In, Graphene: A new material for electronics, Part 2, of this blog series, I focused on the possible utilizations of graphene as building material for innovative applications in electronics ranging from hybrid systems for light-on-chip applications to LEDs for an unprecedented illumination effect in the displays for consumer electronics devices (smartphone, tablets, etc.) Furthermore, the physical properties of graphene material are being further explored by companies working in the semiconductor environment. The result of these studies is an unbounded scenario of possibilities for graphene electronics:
“Graphene can be used as a coating to improve current touch screens for phones and tablets. It can also be used to make the circuitry for our computers making them incredibly fast. These are just two examples of how graphene can enhance today's devices. Graphene can also spark the next-generation of electronics.” (Source: Manchester 1824, The University of Manchester)
The key factor that can make the difference between graphene and the other materials is its exceptional thickness that is ideal in realizing printed electronics circuits that are perfect for wearable electronics technology:
”Based on innovative silver and dielectric inks, DuPont’s array of flexible materials for wearable technology offer a host of benefits, including exceptional stretch performance and washability. They’re resistant to detergents and can be washed in a regular washing machine. These features enable greater freedom for designers, enhanced wearer comfort, and cost savings for high-volume manufactured wearables. Applications for wearable electronics and smart fabrics include health monitoring, communication, and Organic Light Emitting Diode (OLED) displays.” (Source: DuPont USA). (See Figure 1)
Possible applications for printed electronics products (Source: DuPont/Wearable electronics)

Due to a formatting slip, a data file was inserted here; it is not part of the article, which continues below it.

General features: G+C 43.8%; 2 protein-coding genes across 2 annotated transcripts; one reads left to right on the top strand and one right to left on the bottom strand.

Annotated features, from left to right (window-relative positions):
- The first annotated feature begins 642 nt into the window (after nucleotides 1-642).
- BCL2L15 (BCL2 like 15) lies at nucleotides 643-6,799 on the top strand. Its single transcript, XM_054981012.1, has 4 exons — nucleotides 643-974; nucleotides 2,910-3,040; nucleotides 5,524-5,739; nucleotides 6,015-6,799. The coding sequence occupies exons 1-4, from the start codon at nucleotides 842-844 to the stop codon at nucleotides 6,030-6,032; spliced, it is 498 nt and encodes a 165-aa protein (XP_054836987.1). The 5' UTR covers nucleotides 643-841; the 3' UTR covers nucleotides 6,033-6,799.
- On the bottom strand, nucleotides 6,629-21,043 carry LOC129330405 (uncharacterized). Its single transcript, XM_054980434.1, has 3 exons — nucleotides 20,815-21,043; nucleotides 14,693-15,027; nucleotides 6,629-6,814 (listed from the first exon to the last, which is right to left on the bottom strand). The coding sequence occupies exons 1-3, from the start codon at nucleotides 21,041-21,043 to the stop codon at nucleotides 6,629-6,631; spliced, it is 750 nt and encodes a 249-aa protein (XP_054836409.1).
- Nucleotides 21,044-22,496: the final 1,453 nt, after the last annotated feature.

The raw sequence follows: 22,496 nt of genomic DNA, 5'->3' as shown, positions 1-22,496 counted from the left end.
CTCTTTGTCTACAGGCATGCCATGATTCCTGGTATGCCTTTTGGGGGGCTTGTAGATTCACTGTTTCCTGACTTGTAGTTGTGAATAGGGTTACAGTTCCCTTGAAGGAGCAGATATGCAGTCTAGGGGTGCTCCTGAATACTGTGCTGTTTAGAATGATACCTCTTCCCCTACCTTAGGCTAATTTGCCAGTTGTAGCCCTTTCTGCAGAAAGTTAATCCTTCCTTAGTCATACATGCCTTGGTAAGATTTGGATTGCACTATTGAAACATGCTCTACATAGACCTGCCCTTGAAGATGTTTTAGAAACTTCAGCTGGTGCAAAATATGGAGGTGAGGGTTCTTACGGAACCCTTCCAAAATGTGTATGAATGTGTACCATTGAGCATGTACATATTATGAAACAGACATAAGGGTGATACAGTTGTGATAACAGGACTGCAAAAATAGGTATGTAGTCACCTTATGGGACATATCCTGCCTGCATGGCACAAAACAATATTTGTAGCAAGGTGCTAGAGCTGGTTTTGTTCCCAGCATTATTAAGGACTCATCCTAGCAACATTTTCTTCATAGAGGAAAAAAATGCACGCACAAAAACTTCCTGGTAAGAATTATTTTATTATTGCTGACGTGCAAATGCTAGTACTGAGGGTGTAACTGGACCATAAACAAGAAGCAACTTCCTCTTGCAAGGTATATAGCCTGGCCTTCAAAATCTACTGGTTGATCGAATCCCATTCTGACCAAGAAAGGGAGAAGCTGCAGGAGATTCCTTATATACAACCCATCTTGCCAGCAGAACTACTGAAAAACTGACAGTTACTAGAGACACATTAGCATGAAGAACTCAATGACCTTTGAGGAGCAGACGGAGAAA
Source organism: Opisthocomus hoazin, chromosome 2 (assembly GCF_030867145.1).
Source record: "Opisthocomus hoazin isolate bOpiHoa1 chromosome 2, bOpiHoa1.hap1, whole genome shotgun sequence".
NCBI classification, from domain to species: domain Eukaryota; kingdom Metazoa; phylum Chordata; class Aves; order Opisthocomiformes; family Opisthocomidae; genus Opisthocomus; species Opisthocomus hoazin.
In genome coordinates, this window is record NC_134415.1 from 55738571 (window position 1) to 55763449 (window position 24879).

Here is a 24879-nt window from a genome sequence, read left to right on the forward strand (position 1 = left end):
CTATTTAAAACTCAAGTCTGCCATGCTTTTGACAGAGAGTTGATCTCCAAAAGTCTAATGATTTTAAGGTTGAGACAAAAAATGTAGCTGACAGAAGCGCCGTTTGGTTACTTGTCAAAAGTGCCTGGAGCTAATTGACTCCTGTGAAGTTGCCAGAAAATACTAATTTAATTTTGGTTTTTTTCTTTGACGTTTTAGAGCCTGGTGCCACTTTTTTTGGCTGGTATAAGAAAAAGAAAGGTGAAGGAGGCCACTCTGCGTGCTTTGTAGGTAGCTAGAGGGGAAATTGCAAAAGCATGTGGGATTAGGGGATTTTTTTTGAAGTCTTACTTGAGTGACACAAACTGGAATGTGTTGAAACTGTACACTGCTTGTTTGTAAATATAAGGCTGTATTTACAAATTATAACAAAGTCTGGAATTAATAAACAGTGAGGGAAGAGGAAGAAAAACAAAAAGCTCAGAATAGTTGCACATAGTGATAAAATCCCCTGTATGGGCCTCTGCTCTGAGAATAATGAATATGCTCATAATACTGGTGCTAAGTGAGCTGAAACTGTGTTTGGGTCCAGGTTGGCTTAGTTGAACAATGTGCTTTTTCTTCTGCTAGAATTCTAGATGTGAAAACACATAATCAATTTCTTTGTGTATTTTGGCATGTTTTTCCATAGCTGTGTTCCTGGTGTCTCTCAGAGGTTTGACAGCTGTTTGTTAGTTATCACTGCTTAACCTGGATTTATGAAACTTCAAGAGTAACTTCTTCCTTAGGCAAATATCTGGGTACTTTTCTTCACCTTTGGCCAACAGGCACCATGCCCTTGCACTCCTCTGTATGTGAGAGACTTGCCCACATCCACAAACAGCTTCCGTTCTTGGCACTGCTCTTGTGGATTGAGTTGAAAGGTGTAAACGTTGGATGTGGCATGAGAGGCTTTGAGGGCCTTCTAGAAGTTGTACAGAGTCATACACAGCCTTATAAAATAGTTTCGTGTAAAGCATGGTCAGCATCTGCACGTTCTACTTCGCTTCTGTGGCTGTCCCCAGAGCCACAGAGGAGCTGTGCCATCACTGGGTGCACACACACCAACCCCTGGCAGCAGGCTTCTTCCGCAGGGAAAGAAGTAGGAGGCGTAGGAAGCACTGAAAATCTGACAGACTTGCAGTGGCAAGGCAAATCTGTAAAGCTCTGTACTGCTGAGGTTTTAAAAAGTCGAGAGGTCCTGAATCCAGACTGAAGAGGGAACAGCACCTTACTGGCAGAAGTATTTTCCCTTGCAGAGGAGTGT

What would be the advantages of a wearable electronic device on the human health? An interesting answer to this question is represented by the works of National Institute of Standards and Technology(NIST) Physical Measurement Laboratory (PML) in collaboration with Tufts University:
“NIST's Physical Measurement Laboratory (PML) is currently collaborating with Tufts University's School of Medicine to develop just such a model, a blood pressure wrist “phantom” – essentially a fake arm that mimics the mechanical properties of blood pulsing through an artery surrounded by human tissue.
The materials were carefully selected to match the properties of skin, soft tissues, bone, and artery walls, the researchers say. But unlike actual live human tissue, the phantom can easily have sensors running through it, measuring the pressure changes that occur each time water is pumped through the tube. “(Source: Wearable Technology Insights)
The substrate thickness and flexibility is an important feature in realizing a wearable sensor able to measure blood pressure, thus graphene material has a good potential to be a perfect fit for these types of applications. (See Figure 2)
The development of a wearable fitness device to continuously monitor blood pressure (Source: wearabletechnologyinsights.com)
Wearable sensors built using graphene are a very interesting application of electronics in human motion and the scientific community is working to develop such types of sensors:
“Sensing strain of soft materials in small scale has attracted increasing attention. In this work, graphene woven fabrics (GWFs) are explored for highly sensitive sensing. A flexible and wearable strain sensor is assembled by adhering the GWFs on polymer and medical tape composite film. The sensor exhibits the following features: ultra-light, relatively good sensitivity, high reversibility, superior physical robustness, easy fabrication, ease to follow human skin deformation, and so on. Some weak human motions are chosen to test the notable resistance change, including hand clenching, phonation, expression change, blink, breath, and pulse. Because of the distinctive features of high sensitivity and reversible extensibility, the GWFs based piezoresistive sensors have wide potential applications in fields of the displays, robotics, fatigue detection, body monitoring, and so forth.” (Source: “Wearable and Highly Sensitive Graphene Strain Sensors for Human Motion Monitoring”)
Graphene is an ideal substrate for wearable sensor ICs because of its exceptional physical properties of flexibility and thickness. Do you think that this type of material will be further utilized for wearable applications? Do you think that wearable ICs could be used for many other types of monitoring purposes in human physical activity?